Skelly Oil Co. v. Phillips Petroleum Co.,
339 U.S. 667 (1950)

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U.S. Supreme Court

Skelly Oil Co. v. Phillips Petroleum Co., 339 U.S. 667 (1950)

Skelly Oil Co. v. Phillips Petroleum Co.

No. 221

Argued December 9, 1949

Decided June 5, 1950

339 U.S. 667


Respondent oil company had contracts with three producers to purchase gas for resale to a pipeline company which had applied to the Federal Power Commission for a certificate of public convenience and necessity under the Natural Gas Act. Each contract provided for termination by the producer upon notice to the respondent at any time after December 1, 1946, "but before the issuance of such certificate." On November 30, 1946, the Commission ordered that a certificate of public convenience and necessity be issued to the pipeline company, upon specified terms and conditions. The order was not made public until December 2, 1946, on which day the producers severally notified respondent of the termination of their contracts. Alleging that a certificate of public convenience and necessity, "within the meaning of said Natural Gas Act and said contracts," had been issued prior to the attempt to terminate the contracts, respondent sued the three producers in the Federal District Court under the Declaratory Judgment Act for a declaration that the contracts were still "in effect and binding upon the parties thereto." The decree of the District Court that the contracts had not been effectively terminated, and were still in full force and effect, was affirmed by the Court of Appeals.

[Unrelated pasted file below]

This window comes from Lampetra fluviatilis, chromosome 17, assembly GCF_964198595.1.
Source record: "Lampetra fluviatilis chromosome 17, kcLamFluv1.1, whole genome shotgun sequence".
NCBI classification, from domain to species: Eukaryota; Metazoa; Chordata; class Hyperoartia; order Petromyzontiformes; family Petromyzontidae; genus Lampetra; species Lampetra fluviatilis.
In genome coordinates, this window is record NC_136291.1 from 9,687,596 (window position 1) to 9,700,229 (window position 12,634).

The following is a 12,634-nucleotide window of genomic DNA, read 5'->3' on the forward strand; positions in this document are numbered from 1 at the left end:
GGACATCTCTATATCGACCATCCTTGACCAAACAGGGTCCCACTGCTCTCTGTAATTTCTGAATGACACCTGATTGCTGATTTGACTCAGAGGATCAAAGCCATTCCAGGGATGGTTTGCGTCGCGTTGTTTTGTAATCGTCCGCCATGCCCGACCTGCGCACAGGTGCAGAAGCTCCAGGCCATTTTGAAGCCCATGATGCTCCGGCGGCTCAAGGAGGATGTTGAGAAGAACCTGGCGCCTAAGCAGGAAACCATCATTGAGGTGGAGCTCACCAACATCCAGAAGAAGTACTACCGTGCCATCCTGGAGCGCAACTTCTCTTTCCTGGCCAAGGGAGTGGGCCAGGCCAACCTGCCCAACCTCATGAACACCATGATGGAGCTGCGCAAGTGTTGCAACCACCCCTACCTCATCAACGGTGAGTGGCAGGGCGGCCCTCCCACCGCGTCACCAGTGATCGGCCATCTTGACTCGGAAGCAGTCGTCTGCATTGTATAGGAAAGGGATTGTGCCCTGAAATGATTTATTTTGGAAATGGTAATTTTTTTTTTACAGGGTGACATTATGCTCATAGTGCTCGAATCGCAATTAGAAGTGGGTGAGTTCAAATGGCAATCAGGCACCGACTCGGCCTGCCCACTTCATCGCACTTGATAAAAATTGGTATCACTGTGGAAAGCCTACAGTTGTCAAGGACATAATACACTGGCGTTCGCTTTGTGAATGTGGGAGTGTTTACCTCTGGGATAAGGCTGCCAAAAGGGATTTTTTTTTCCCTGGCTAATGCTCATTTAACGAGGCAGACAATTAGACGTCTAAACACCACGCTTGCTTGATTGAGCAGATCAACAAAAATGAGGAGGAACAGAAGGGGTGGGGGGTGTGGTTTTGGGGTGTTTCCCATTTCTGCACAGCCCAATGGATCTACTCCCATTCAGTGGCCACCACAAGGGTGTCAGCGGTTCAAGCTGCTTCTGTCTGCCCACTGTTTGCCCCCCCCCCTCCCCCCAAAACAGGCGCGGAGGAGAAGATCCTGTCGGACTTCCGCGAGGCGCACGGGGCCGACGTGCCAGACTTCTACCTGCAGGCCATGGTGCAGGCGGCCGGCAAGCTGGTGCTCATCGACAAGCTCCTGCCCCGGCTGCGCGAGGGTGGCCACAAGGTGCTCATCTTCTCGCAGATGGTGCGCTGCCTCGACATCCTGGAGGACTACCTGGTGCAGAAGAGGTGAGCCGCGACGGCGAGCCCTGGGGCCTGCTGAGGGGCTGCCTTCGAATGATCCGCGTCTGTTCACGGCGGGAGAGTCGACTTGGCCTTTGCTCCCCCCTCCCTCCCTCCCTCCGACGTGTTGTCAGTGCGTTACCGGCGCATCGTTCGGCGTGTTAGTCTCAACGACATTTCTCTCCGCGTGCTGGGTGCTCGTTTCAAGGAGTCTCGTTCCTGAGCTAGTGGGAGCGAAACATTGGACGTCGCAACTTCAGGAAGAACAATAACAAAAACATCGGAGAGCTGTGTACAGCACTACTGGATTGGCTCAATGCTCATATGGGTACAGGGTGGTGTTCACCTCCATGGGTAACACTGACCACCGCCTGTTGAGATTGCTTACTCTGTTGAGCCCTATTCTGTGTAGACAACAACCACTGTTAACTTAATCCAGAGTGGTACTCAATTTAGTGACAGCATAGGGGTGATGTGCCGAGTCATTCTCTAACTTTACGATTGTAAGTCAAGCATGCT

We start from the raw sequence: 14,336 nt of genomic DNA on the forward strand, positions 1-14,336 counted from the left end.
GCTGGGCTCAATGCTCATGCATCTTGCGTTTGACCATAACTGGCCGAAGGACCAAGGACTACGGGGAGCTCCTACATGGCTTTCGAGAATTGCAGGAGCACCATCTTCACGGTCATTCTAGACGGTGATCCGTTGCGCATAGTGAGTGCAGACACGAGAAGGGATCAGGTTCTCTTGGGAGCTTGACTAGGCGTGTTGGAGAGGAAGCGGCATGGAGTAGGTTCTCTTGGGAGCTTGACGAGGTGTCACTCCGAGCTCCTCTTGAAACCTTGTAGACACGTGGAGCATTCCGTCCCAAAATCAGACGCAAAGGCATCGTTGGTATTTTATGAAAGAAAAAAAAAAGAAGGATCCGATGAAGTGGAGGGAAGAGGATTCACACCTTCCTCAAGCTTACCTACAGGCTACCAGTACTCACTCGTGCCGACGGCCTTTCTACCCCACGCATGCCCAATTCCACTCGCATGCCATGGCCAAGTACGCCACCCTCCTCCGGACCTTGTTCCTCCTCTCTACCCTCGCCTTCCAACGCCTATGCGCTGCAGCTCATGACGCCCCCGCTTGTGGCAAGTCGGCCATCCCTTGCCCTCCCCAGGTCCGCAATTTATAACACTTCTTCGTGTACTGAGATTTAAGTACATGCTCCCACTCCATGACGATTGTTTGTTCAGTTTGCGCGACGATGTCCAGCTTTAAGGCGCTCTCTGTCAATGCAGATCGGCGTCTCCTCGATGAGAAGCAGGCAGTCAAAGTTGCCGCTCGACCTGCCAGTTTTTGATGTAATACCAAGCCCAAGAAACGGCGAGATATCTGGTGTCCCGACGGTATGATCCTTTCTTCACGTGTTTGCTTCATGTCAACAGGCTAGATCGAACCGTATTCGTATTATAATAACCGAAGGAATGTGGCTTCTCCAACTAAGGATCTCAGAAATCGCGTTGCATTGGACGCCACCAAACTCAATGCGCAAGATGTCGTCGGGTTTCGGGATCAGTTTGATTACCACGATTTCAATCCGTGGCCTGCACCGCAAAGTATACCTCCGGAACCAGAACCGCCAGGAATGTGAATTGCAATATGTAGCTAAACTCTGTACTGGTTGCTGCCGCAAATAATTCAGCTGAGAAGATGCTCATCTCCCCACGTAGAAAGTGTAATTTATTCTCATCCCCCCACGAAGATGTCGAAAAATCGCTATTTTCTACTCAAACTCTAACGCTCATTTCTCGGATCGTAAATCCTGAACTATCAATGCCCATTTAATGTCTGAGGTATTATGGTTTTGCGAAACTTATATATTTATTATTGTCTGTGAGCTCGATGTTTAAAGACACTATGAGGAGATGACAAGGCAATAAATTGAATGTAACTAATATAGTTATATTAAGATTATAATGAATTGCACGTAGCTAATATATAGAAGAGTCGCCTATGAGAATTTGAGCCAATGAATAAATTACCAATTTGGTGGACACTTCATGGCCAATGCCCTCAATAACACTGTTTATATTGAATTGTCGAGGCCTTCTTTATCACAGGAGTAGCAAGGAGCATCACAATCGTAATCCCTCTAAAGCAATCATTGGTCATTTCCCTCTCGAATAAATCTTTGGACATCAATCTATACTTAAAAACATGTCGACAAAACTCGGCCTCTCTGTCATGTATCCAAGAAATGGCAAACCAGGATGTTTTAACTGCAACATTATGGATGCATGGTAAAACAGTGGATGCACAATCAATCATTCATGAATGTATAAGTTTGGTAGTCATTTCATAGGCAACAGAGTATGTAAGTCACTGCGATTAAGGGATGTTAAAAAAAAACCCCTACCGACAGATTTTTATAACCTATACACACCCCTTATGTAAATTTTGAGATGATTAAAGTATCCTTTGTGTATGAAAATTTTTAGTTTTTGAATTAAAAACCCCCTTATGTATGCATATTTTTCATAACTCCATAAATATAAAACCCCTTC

1. The matter in controversy as to which the respondent asked for a declaratory judgment is not one that "arises under" the laws of the United States, and since,.as to two of the defendant producers, there was no diversity of citizenship, the proceedings against them should have been dismissed for want of jurisdiction. Pp. 339 U. S. 671-674.

(a) By the Declaratory Judgment Act, Congress enlarged the range of remedies available in the federal courts, but did not extend their jurisdiction. Pp. 339 U. S. 671-672.

(b) Where the existence of a federal question is the basis of federal jurisdiction, such a federal question must be presented